Two years ago a friend asked me if I was on Whatsapp, to which I promptly replied “What app??” After heavily investing my time on Facebook, Twitter et all. I was not looking forward to using another product on a daily basis. But if I wanted to stay in touch with friends in India I little choice. To my surprise I was so attached to the service that I paid to renew earlier this year.
This morning I came across a rather ominously worded article “Facebook ‘dead and buried’ as teens switch to Snapchat and Whatsapp”. The article based the claim on a study conducted on British teens and found that they were embarrassed of being on Facebook.
“Not only are 16-18 year olds moving on to rivals such as Snapchat, Whatsapp and even Twitter, teens are embarrassed to be so much as associated with Facebook, as their parents adopt the network, researchers said.
Now I have been reading various articles about how Facebook has seen a decline in time spent by teenagers over the years and they even copped to it in a filing.
“We believe that some of our users, particularly our younger users, are aware of and actively engaging with other products and services similar to, or as a substitute for, Facebook. For example, we believe that some of our users have reduced their engagement with Facebook in favor of increased engagement with other products and services such as Instagram. In the event that our users increasingly engage with other products and services, we may experience a decline in user engagement and our business could be harmed.”
So is this just teenagers rebelling, looking for the next cool thing. Lets first look at these new contenders. RE: Messaging Services.
WhatsApp – The Cool Kid on the Block
Launched in 2009, WhatsApp is a mobile messaging service that allows users to send text, video, photos and audio messages. Users can chat 1-on-1 or set up groups. While its a little known service in the US, it has a sizable global presence. The app is highly popular in Brazil, Spain, India and Singapore. WhatsApp syncs to a users address book, and was one of the first few apps to be available on the iPhone, Nokia, Blackberry and Android.
Snapchat – The Erasable Messaging Service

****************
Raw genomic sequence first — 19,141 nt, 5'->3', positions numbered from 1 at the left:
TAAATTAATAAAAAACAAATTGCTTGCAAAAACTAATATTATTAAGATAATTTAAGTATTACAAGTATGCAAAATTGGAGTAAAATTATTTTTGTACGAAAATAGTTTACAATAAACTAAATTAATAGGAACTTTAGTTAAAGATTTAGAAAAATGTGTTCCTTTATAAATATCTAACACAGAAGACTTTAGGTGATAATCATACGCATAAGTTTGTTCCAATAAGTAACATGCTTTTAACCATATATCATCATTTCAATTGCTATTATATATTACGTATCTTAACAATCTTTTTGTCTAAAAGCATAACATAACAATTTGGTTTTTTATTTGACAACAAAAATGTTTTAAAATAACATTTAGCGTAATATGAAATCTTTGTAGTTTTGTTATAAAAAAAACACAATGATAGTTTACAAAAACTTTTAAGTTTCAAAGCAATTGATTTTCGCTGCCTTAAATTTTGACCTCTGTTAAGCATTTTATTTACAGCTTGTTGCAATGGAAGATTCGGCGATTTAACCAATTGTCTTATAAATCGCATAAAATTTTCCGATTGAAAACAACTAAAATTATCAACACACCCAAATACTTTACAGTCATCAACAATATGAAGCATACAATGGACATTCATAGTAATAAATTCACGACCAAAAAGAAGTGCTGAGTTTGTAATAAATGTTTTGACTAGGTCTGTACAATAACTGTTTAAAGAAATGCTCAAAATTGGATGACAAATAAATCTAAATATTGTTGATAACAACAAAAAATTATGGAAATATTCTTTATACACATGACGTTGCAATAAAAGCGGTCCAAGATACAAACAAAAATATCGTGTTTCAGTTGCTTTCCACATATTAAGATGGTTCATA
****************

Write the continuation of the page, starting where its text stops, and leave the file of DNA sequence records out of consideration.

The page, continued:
Snapchat is a free messaging service that allows users to share photos. But unlike other services when your friend opened the message, the photo will self-destruct within 10 seconds. You can also send videos. If someone tries to take a screenshot of your snap the app notifies the sender. The app’s core audience is 13 to 25 years old, with women comprising 70% of its audience. This is might be the reason why Facebook made a $3 Billion offer for the site, which was promptly rejected by Snapchat.
Kik – The new BBM
Kik is a multi-platform messaging app designed to do help users communicate instantly and easily with friends. As of Dec 13, the site had more than 100 million registered users, with around 200,000 downloading the cross-platform mobile app each day. “Kicksters” can access a number of features including multimedia messaging, and integrate with social networking platforms.
WhatsApp had 400+ Million monthly active users (worldwide) by December 2013. According to stats released by the company, users send 16 Billion messages per day on average, receive 32 Billion messages per day, and send 500 million images per day.
Snapchat users share about 350 million photos per day. The app has seen tremendous growth, daily photo shares have grown from 20 million last October to 200 million in June 2013 to 350 million in September.
In comparison, Twitter has over 904 Million registered accounts, 232 Million monthly active users, and 45 Million daily active users who tweet. Those numbers say a lot.
Focusing on its core audience
Whats interesting about WhatsApp is that it understands its audience and has defined a niche for itself. Rather than being a mee-too service that seeks to fulfill the need of every audience, it chooses to focus on its core. It does not show ads, and has decided not to add additional services such as viewing YouTube video or playing games in the app.
In comparison, Facebook has gone about expanding its functionality. UK researchers found that while teenagers agree the site is technically better than rivals they don’t care for the polished look “slick isn’t always best”. Especially if mum and dad are snooping about.
“It is more integrated, better for photo albums, organising parties and more effective for observing people’s relationships,” yet other factors are much more important to teens – namely the fact they are likely to get a friend request from their mum on Facebook.
There is such a thing as too many choices. Psychologists have long ago concluded that that an overload of options may actually paralyze people or push them into decisions that are against their own best interest.
Worrisome Trend for Telecom and Established Players
This seems to be a definite trend wherein a highly engaged group is changing the way it communicates. Users are increasingly using these platforms as an alternate to traditional texting. RE: social networking site, while teenagers are a fickle audience and are always looking for the next “big” thing, they constitute an essential demo for social networking sites. I doubt Twitter or Facebook are much too pleased about messaging services luring teenagers. For now keep an eye out on services such as Whatsapp, Snapchat and Kik.